RIO DE JANEIRO (AP) BMX racing is growing up at the Summer Olympics.
It's that extreme sport where cyclists pedal on bikes over a roughly quarter mile-long course filled with bumps, hills and sharp twists.
Lots of action in a race that lasts about 40 seconds. A sport aimed at younger audiences.
It is also now filled with a generation of elite riders who have been at it since BMX became an Olympic medal event in Beijing in 2008.
''Most people in London (at the 2012 Games) were young like me, or 19, 20, so we grew up and stayed at a good level in BMX,'' said 25-year-old reigning world champion Joris Daudet of France.
Now many of those same racers are back at the colorful track in Rio de Janeiro , creating a deep field of experienced riders.
On the men's side, the United States features a team that includes 2012 Olympians Connor Fields and Nic Long, and 2012 alternate Corben Sharrah. Australia's Sam Willoughby is back after taking silver four years ago.
Latvia's Maris Strombergs is back to win a third straight gold. At 29, he's a BMX sage.
''Everybody is focused on this event. Everybody has the experience, too,'' Daudet said. He had the top time of 34.617 seconds during the men's seeding runs on Wednesday to earn the top seed in the quarterfinals on Thursday.
Colombia's Mariana Pajon is off to a fast start in defense of her Olympic title, earning the top seed in the women's draw with a time of 34.508 seconds on a warm, muggy afternoon. The women next race on Friday.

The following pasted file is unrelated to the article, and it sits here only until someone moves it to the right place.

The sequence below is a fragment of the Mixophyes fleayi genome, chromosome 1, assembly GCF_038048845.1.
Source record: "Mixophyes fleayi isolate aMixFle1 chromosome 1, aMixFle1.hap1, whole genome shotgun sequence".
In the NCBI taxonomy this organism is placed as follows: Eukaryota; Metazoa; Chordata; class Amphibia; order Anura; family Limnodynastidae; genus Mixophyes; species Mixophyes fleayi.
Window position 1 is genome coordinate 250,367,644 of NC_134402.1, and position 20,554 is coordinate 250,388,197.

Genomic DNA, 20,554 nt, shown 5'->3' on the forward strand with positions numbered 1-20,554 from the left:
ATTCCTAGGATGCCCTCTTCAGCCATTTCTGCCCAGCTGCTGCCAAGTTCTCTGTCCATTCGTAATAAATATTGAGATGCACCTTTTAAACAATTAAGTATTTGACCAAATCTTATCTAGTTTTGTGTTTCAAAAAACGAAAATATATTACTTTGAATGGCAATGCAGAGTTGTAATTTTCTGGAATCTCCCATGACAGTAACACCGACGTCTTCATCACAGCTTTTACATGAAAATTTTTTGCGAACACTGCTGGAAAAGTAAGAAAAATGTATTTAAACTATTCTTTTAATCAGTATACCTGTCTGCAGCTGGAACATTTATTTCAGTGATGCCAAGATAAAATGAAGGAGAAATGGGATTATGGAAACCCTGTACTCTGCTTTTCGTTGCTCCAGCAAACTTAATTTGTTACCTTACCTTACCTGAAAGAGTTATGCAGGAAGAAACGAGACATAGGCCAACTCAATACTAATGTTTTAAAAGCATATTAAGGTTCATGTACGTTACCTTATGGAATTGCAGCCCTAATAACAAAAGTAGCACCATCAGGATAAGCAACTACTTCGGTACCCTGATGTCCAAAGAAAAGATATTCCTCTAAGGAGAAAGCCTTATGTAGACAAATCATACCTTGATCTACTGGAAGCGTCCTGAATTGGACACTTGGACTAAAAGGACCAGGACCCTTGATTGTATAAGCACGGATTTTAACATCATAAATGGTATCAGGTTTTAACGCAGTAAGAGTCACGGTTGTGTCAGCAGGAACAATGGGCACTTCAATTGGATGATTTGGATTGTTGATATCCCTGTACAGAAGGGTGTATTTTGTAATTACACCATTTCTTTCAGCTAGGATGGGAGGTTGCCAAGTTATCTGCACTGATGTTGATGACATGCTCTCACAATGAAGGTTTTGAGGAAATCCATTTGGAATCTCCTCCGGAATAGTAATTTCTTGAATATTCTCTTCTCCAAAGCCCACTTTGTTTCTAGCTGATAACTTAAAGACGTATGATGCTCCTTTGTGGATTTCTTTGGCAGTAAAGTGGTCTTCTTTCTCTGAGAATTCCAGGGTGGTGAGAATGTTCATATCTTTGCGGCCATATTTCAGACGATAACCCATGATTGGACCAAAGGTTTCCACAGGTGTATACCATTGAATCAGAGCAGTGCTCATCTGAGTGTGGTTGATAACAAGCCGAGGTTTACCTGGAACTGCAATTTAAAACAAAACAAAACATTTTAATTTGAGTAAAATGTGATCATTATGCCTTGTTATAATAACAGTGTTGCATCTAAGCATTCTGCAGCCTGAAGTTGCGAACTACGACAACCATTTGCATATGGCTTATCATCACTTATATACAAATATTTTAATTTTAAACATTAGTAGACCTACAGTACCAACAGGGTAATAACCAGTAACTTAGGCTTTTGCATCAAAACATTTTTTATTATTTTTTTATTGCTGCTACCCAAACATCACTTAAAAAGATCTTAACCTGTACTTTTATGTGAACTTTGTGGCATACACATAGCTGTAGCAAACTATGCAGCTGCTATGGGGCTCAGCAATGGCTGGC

Australia's Caroline Buchanan and the United States' Alise Post are other medal favorites who raced in London, and U.S. rider Brooke Crain is also a returnee. They're all getting pushed by younger riders who watched them compete four years ago.
''It's definitely made it a lot more interesting in racing,'' Post said.
BMX, an abbreviation for ''bicycle motocross,'' traces its roots to the late 1960s and early 1970s in Southern California. Besides racing, there is also freestyle BMX in which cyclists ride ramps and perform tricks on their bikes.
But racing is the discipline that has taken hold at the Olympics. Over the years, it's grown from niche activity to X-Games event to an Olympic medal sport.
''Yeah, people don't ask if we do back flips anymore,'' Buchanan said. ''We're not the BMX bandits of the Beijing Games, the first-timers.''
BMX's inclusion into the Olympics eight years ago prompted other countries to create programs to develop riders. In the cases of smaller nations like Latvia and Colombia, more attention might be paid to a rider once he or she achieves a level of success.
The field this year is deeper than ever, Fields said. Another top medal contender is the Netherlands' Niek Kimmann, 20, who won time trials at the worlds in May.
''Now all over the world,'' Fields said, ''you have guys who are 18 to 21 years old who are graduates of their respective country's development program, which is something that in 2008 or 2012, you wouldn't have gotten that same sort of pathway.''
The United States is consistently a top contender, though cycling in general has not been a top funding priority for the U.S. Olympic Committee, regardless of discipline.
That means more international riders have caught up to the U.S cyclists. International World Cup races, in turn, have become more competitive in recent years.
That BMX has stuck around for three Olympics is a positive sign for action sports in general. The 2020 Games will add three more action sports to the lineup to attract younger audiences: climbing, skateboarding and surfing.
Consider BMX a trailblazer for the growth.
''One of the few action sports in the Summer Olympic Games, and a good sign that action sports is strong for 2020 now in Tokyo,'' Buchanan said. ''So from an action-sports side of things, I think it's super positive for the Summer Games.''
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